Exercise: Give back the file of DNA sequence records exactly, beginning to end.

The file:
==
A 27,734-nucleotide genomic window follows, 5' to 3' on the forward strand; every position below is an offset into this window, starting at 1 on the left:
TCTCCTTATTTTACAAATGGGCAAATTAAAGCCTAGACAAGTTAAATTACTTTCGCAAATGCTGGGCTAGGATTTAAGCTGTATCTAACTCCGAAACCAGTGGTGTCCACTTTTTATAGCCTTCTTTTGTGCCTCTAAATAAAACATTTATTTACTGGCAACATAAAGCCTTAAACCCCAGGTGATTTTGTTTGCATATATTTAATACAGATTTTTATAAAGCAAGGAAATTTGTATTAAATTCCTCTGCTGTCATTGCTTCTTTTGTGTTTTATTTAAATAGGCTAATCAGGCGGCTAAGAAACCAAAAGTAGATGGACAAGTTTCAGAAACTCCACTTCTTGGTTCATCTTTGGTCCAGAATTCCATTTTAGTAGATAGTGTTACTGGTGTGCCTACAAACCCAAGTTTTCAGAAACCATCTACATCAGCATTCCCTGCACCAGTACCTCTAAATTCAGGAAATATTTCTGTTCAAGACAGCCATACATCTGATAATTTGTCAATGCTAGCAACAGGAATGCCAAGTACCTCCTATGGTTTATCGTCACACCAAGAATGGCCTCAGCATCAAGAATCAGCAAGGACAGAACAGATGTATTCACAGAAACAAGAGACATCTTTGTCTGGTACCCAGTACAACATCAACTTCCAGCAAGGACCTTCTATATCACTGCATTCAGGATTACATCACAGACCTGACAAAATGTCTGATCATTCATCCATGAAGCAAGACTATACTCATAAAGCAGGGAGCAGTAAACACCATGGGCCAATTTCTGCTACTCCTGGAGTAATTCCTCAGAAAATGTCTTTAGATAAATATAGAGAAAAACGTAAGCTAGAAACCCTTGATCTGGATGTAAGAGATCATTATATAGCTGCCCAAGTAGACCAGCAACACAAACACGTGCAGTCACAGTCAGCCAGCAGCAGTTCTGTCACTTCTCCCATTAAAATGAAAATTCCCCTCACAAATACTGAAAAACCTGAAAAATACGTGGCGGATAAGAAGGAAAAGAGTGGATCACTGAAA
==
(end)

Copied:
A 27,734-nucleotide genomic window follows, 5' to 3' on the forward strand; every position below is an offset into this window, starting at 1 on the left:
TCTCCTTATTTTACAAATGGGCAAATTAAAGCCTAGACAAGTTAAATTACTTTCGCAAATGCTGGGCTAGGATTTAAGCTGTATCTAACTCCGAAACCAGTGGTGTCCACTTTTTATAGCCTTCTTTTGTGCCTCTAAATAAAACATTTATTTACTGGCAACATAAAGCCTTAAACCCCAGGTGATTTTGTTTGCATATATTTAATACAGATTTTTATAAAGCAAGGAAATTTGTATTAAATTCCTCTGCTGTCATTGCTTCTTTTGTGTTTTATTTAAATAGGCTAATCAGGCGGCTAAGAAACCAAAAGTAGATGGACAAGTTTCAGAAACTCCACTTCTTGGTTCATCTTTGGTCCAGAATTCCATTTTAGTAGATAGTGTTACTGGTGTGCCTACAAACCCAAGTTTTCAGAAACCATCTACATCAGCATTCCCTGCACCAGTACCTCTAAATTCAGGAAATATTTCTGTTCAAGACAGCCATACATCTGATAATTTGTCAATGCTAGCAACAGGAATGCCAAGTACCTCCTATGGTTTATCGTCACACCAAGAATGGCCTCAGCATCAAGAATCAGCAAGGACAGAACAGATGTATTCACAGAAACAAGAGACATCTTTGTCTGGTACCCAGTACAACATCAACTTCCAGCAAGGACCTTCTATATCACTGCATTCAGGATTACATCACAGACCTGACAAAATGTCTGATCATTCATCCATGAAGCAAGACTATACTCATAAAGCAGGGAGCAGTAAACACCATGGGCCAATTTCTGCTACTCCTGGAGTAATTCCTCAGAAAATGTCTTTAGATAAATATAGAGAAAAACGTAAGCTAGAAACCCTTGATCTGGATGTAAGAGATCATTATATAGCTGCCCAAGTAGACCAGCAACACAAACACGTGCAGTCACAGTCAGCCAGCAGCAGTTCTGTCACTTCTCCCATTAAAATGAAAATTCCCCTCACAAATACTGAAAAACCTGAAAAATACGTGGCGGATAAGAAGGAAAAGAGTGGATCACTGAAA